Linking Recipes to Equipment
In this section you will learn
- More information about what physical model levels can run procedural logic
- How recipes link to equipment to run a process
So far, we’ve discussed equipment and recipes using the physical model and the procedural control model. Section 4 showed how recipes defined the batching process using procedures, and sections 5 and 6 was all about equipment, including modules.
But, somehow recipe procedures must be linked to equipment control. An operator can make an entire batch by controlling equipment one function at a time, but assumes responsibility for all kinds of details, such as coordinating equipment control and sequencing functions. If you want to make a product that has complex processing and you wish to avoid significant operator intervention, then you should really consider using a batch management system (or batch engine).
Formally put, procedural control directs equipment-oriented actions to take place in a given sequence in order to carry out a process-oriented task. Remember, it’s the recipe procedure that is used to describe the actions necessary to make equipment do its thing.
Figure 16 shows a matrix of the elements of procedural control that can be executed by the different levels of equipment. Since S88 was designed for implementing any level of automation, we’re not making any assumptions that the procedural control execution is being handled electronically. More than likely, you’ll use S88 software to run your process, but an operator can also execute a manual procedure.
Figure 16: Procedural Control Executed by Equipment
A recipe procedure is used to manage one or more units in making a product (or otherwise telling equipment how to sequence). Since a procedure spans units, only a process cell can execute it.
There are more types of control
Procedural control is just one of three types of control. If you’re interested in learning about the other two, basic control and coordination control, read Applying S88.
A unit has the most opportunity to execute procedural control, as it can run unit procedures, operations, and phases. An equipment module is confined to only executing a phase and a control module is not allowed to execute any procedural control.
This last point is what helps to clearly differentiate between equipment modules and control modules: An equipment module has procedural control associated with it (in the form of a phase), a control module does not. If you have a control module that is complicated enough that it must run some procedure (beyond basic state sequencing), more than likely you need to reconsider it as an equipment module.
Linking Recipes to Equipment Control
In order to make a batch, the instructions in a recipe must somehow be conveyed to the control system running the equipment. S88 suggests that a batch engine and an equipment control system should exist separately. However, procedures, unit procedures, operations, and phases could exist in both systems —although not simultaneously— depending upon how you run your operations. (But, be careful on putting instructions for executing a recipe and control code to run equipment in the same system. To learn more, see point 1 of the Technical Merits of S88.)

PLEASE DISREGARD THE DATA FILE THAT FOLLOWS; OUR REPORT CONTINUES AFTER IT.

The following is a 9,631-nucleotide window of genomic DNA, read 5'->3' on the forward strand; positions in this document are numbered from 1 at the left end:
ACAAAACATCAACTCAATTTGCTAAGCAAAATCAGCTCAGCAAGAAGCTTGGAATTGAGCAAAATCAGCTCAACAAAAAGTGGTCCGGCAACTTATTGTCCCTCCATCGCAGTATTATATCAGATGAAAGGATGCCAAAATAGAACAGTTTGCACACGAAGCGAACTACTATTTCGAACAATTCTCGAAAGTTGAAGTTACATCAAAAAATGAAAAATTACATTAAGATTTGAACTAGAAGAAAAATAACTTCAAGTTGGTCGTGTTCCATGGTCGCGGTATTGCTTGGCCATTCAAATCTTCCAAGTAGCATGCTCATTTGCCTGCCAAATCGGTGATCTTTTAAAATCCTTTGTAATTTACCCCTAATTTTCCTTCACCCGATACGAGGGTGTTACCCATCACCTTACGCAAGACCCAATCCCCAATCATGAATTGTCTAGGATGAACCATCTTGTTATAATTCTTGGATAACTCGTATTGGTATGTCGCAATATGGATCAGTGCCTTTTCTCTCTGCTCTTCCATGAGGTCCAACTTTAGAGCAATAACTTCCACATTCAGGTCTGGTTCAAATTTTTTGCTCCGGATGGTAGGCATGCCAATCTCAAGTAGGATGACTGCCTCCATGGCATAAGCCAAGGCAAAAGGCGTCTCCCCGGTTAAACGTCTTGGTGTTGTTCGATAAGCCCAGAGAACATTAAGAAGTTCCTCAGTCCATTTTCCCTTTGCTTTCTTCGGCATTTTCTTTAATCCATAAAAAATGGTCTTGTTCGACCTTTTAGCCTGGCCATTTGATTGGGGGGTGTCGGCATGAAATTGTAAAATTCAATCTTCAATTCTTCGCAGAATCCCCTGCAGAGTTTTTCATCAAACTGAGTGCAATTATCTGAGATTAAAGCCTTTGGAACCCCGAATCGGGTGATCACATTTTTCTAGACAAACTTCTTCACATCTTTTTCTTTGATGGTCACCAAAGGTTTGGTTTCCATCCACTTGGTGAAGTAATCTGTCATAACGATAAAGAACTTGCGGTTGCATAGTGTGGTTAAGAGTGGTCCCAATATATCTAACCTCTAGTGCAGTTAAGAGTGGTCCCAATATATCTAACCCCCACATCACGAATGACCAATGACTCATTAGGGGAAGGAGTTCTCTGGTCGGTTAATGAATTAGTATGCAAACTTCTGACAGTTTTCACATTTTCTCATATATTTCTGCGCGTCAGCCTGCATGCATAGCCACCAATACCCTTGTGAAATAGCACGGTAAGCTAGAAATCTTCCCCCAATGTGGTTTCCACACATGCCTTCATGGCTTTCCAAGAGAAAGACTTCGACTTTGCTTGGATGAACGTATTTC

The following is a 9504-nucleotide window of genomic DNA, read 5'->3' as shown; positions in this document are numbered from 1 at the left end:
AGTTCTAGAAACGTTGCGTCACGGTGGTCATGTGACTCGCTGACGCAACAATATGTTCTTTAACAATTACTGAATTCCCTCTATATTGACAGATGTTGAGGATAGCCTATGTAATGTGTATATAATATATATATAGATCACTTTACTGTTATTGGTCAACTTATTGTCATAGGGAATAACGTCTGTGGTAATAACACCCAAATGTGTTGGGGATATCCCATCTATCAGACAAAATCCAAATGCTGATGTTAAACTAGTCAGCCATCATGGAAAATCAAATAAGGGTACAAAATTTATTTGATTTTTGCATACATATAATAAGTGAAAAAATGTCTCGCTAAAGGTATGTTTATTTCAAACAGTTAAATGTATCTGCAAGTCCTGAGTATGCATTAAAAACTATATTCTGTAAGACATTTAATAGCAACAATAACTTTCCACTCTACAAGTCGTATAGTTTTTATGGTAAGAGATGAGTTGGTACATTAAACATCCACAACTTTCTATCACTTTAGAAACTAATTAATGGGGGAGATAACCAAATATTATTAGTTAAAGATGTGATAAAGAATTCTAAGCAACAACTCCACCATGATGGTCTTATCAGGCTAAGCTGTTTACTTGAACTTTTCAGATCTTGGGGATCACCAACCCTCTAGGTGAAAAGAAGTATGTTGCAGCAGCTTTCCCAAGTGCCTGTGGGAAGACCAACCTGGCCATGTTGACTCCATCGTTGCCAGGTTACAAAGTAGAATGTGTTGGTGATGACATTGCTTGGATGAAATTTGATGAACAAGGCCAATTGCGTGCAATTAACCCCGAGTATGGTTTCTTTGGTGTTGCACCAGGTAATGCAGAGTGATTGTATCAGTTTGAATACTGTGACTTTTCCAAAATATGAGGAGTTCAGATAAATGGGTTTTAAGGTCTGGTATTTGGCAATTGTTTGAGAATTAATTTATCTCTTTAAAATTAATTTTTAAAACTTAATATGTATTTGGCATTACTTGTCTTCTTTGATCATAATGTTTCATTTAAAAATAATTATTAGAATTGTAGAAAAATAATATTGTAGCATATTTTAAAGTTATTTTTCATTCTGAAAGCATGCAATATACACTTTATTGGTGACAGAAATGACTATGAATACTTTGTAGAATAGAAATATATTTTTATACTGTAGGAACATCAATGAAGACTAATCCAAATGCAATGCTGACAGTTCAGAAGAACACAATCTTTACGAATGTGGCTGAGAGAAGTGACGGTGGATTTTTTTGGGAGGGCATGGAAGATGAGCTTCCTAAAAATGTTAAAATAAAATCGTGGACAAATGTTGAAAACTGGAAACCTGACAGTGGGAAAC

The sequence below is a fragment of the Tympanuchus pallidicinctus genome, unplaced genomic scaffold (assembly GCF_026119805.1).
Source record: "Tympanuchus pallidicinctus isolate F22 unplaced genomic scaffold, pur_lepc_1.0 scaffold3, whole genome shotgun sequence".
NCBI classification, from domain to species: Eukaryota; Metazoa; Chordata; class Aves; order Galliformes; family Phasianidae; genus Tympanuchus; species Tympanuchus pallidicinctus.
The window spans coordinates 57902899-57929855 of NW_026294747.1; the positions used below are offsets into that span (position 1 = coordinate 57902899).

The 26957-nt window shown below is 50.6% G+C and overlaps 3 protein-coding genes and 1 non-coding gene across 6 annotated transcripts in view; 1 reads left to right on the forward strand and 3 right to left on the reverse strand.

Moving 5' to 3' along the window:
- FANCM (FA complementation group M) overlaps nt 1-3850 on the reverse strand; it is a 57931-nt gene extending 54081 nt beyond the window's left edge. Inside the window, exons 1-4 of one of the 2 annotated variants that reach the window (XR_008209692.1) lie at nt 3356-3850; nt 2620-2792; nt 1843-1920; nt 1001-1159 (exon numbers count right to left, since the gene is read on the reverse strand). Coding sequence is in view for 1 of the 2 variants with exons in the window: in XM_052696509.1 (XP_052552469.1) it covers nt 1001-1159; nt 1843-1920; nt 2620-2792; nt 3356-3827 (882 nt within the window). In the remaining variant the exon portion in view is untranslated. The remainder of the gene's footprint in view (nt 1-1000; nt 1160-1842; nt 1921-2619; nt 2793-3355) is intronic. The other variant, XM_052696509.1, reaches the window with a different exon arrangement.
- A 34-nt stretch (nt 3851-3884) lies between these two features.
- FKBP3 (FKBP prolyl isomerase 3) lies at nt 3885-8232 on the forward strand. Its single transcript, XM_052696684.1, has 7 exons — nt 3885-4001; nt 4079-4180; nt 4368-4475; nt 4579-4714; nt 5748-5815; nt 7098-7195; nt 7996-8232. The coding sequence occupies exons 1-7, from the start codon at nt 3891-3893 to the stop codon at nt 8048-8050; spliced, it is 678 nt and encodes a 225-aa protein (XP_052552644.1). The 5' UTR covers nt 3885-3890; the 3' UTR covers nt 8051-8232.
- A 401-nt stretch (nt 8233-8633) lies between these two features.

While S88 does not exactly dictate where the link between the control recipe procedure and equipment control occurs, it does require that a recipe procedure always exist in the batch management system and an equipment phase always exist in the equipment control system. Figure 17 shows this. Unit procedures and operations can either fall under the control recipe domain or the equipment control domain.
Figure 17: Recipe and Equipment Control Linking
Figure 18 shows what has emerged as the most common link, the phase level link. At the phase level in the control recipe, a reference is made to an equipment phase that is executed in a control system that performs a particular function. This reference is handled by sending parameters from the recipe phase to the equipment phase. As it’s executing or when it’s finished executing, the equipment phase then sends results back to the recipe phase that can be inserted into a database or included in a batch or run report.
Figure 18: Common Method of Linking
Linking at the phase level really means that the batch engine contains procedures, unit procedures, operations, and phases within the recipe and that the equipment control system contains only phase logic. Phase logic generally exists in process control equipment, such as a PLC or a DCS.
Figure 18 is very specific in that the recipe phase connects to a phase running on an equipment module. The equipment module phase (or equipment phase) then connects to control modules to command actuators or read sensors.
Remember that an equipment phase can be executed by a unit or equipment module. If executed by a unit, the phase is often called a unit phase. The unit phase can then link to equipment phases that are part of equipment modules. The equipment modules then command control modules, as needed. This is shown by Figure 19.
Figure 19: Unit Phase with Connections
Now we have learned about all three important elements that define a batch control system: recipes, equipment, and control activities.
We’re just about done. Go to the last section to finish up.